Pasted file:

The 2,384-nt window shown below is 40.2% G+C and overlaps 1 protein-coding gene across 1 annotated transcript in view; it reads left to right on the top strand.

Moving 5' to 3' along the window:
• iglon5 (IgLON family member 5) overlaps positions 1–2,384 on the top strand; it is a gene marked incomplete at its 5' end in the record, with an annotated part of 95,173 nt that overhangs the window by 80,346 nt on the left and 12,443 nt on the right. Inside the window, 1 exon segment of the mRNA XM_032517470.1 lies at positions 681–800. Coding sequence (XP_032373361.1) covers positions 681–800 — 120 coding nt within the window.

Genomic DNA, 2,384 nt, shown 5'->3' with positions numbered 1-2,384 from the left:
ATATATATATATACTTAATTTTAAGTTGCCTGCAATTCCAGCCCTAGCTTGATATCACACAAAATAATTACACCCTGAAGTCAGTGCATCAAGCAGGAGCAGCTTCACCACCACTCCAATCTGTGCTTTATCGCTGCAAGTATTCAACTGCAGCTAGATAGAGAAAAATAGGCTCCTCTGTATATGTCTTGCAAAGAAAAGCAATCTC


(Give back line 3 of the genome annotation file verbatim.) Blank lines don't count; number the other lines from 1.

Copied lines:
• iglon5 (IgLON family member 5) overlaps positions 1–2,384 on the top strand; it is a gene marked incomplete at its 5' end in the record, with an annotated part of 95,173 nt that overhangs the window by 80,346 nt on the left and 12,443 nt on the right. Inside the window, 1 exon segment of the mRNA XM_032517470.1 lies at positions 681–800. Coding sequence (XP_032373361.1) covers positions 681–800 — 120 coding nt within the window.